Protests spanned UCSB yesterday as supporters of the Ventura Center for off-campus studies rallied against the closure of the satellite campus.
A small group of students chanting, “Hell no, we won’t go!” marched through campus — storming into Davidson Library and the UCen with a megaphone and signs — in response to the center shutting down. Students who began taking classes at the Ventura Center this fall were originally promised two to two-and-half years to complete their bachelor’s degree, but according to Dean Michael Brown, the UCSB extension campus will need $500,000 in annual funding to stay open. This cost, UCSB’s administration said, can no longer be supported by the university’s treasury, which is already hard-pressed by a $45 million budget deficit.
“This is not easy for us or for me personally, because this is the last program operated by UC to provide world-class degree-earning opportunities to qualified working adults on a part time and evening basis, who are limited by time and distance from attending the main campus,” Brown said.
Proponents of the center argue that the $500,000 a year necessary to keep the center alive is negligible given the campus’ success educating thousands of students since its opening.
The Ventura satellite campus was opened in 1974 as the first off-site education program among all 10 UC campuses, according to a press release. Since then, the center has enabled 4,000 students to take classes there. Currently, the center consists of a six classroom complex near Highway 101 and has a student body of 65.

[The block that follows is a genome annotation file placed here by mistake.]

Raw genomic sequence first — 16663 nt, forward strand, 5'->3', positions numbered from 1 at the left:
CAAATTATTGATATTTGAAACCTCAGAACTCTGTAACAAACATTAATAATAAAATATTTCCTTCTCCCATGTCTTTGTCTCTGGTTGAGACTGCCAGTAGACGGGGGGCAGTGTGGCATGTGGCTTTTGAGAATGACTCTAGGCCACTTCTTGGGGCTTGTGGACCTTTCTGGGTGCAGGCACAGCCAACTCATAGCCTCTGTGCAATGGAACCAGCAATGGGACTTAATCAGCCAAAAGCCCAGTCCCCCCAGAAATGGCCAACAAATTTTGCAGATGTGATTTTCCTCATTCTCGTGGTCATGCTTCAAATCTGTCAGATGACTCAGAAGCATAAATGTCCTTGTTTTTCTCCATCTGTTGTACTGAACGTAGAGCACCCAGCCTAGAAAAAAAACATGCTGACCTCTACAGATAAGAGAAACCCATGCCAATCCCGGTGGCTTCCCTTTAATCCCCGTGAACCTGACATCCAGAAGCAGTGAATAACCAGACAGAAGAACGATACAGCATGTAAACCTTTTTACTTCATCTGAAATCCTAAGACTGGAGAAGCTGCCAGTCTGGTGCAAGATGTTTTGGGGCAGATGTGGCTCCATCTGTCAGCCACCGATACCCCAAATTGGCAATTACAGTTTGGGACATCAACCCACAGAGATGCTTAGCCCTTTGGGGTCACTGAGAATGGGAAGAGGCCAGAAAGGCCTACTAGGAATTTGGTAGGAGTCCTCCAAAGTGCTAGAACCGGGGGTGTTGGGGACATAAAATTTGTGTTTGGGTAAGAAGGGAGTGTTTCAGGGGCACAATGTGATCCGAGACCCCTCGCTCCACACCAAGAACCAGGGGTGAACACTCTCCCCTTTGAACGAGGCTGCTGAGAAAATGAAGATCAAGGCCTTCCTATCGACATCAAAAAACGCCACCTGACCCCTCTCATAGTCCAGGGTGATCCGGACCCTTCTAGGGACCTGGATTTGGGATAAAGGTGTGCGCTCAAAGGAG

Debbie Pastor, a student at the Ventura Center, said she is among many who feel unacknowledged by UCSB’s administration for their concern over the center’s planned closure.
“Our ideas seem to be ignored,” Pastor said. “We are not given updates and feel no support.”
In the likely event that the center closes, Pastor said, university officials have a responsibility to ensure a smooth transition for those currently attending the Ventura campus.
Same fees, less serviceI would have liked to have seen noted that the Ventura campus students pay the same fees and we are questioning the management of our contributions, as well as that of the certification extension program. Lack of planing on UCSB side should not create a crisis on our side! It has been acknowledged that with the reduction on state contributions, administrators realized to not have experience in getting funding through different means than the traditional ones. We are suggesting to appeal to the community that benefits from the center to help out, that is private donors, city… Read more »
It is amazing that drinking and drugs are always the top stories and fighting for education comes last. This article is a good start, however 65 students registered means students that only attend the off campus in Ventura for a couple of classes. There are mostly likely over 40 students that take classes on both campuses but are enrolled as strictly UCSB students. This article also doesn’t account for the UCSB extension program that offers courses in business and accounting. The extension program also helps pay for the building along with off campus studies. The students at the Ventura center… Read more »